Challenging to put a good spin on this one, but they gave it their best shot, as the wheels are coming off at every turn:
New Home Sales
A downturn out West helped pull new homes sales down a steep 9.2 percent in January to a lower-than-expected annualized rate of 494,000. The level, however, is still respectable given that there is no revision to December which stands at a very solid 544,000. Sales in the West, which is a key region for the new home market, fell 32 percent in the month which pulls down the region’s year-on-year rate to minus 24 percent. The South and Midwest show only marginal year-on-year contraction with the Northeast, the smallest new home region however, up sharply.
Price discounting seems to be at play as it was in yesterday’s existing home sales report. The median price fell 5.7 percent in the month to $278,000 for a year-on-year decline of 4.5 percent. Sales had been ahead of prices before this report but not anymore, with a nearly double-digit year-on-year pace now falling into contraction at minus 5.2 percent.
Supply has been very slow to enter the market, the result largely of constraints in the construction sector. But more new homes did enter the market in the month, up 2.1 percent to 238,000 and supply relative to sales, given the slowdown in sales, is up sharply, to 5.8 months vs 5.1 months.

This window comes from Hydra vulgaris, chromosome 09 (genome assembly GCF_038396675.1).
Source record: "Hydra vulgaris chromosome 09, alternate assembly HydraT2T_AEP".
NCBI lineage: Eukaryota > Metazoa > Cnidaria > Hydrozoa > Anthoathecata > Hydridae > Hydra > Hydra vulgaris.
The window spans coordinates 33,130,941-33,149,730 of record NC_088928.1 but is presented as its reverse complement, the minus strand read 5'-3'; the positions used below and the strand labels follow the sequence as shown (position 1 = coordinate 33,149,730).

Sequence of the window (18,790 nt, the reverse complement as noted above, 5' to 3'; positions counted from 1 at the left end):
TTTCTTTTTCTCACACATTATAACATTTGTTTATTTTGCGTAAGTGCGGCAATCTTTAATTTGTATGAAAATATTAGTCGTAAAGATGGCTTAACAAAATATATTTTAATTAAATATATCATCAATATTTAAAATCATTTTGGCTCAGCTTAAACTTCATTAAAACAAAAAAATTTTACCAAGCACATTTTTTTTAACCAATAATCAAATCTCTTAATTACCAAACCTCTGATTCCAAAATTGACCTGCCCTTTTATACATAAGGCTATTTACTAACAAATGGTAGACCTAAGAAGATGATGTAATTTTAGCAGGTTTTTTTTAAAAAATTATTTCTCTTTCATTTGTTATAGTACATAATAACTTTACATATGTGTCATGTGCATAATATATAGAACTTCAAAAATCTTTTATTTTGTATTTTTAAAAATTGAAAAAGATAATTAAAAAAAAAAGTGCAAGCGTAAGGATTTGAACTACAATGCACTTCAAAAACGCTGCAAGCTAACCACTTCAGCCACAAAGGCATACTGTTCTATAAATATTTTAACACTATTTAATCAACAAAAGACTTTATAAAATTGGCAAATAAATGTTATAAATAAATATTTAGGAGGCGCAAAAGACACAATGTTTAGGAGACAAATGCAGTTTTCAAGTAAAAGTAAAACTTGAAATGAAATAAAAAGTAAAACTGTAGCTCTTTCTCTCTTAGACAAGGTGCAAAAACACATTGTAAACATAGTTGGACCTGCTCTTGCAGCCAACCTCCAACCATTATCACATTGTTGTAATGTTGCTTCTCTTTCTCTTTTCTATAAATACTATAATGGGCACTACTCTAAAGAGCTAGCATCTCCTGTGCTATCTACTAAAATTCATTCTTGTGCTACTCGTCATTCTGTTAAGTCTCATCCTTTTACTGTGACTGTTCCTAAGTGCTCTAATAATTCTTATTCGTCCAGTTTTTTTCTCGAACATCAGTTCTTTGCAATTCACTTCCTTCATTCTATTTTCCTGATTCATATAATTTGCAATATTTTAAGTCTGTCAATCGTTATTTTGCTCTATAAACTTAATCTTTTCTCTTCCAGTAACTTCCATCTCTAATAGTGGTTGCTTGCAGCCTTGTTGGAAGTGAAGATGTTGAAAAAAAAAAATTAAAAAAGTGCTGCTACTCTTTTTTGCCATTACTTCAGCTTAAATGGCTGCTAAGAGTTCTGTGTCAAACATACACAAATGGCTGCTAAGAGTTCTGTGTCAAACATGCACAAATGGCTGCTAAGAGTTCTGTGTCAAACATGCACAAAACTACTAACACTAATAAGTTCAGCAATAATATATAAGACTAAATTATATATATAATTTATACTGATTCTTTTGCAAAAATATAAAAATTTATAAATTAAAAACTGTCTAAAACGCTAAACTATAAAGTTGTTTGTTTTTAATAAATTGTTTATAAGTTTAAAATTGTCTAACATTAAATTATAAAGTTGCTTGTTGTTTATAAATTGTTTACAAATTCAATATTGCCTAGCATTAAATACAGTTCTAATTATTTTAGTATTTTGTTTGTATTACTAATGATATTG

The slope for the housing sector has been volatile but is trending upward. Price discounts will help boost sales but will also pull down home-price appreciation which has been a central area of strength for household wealth.
This is from the not so reliable survey organization that tends to overstate things. And it now has the service sector in contraction and the spin is bad as well:
PMI Services Flash
In what could be a chilling indication of trouble ahead, the February flash for the service PMI slipped below breakeven 50 to 49.8 for the weakest reading since the government shutdown of October 2013.
New orders are still growing but at the slowest pace in nearly six years with contraction in backlog orders the most severe since early 2014. The 12-month outlook, though still positive, is the least positive in 5-1/2 years. Employment in the sample is still growing but for how long is a question. Price data are not favorable, with inputs down and growth in selling prices at a 5-month low.
The breakdown in the service sector, a breakdown however still isolated to this report, would leave the economy without a central point of strength. The declines here do suggest that domestic demand could be on the downswing and falling in line with sinking demand overseas.
These are up a bit this week but still depressed historically and the comps vs a year ago will soon get a lot tougher:
From the way the yield has been falling on the 10 year tsy seems market participants don’t see the same economic strength the Fed sees: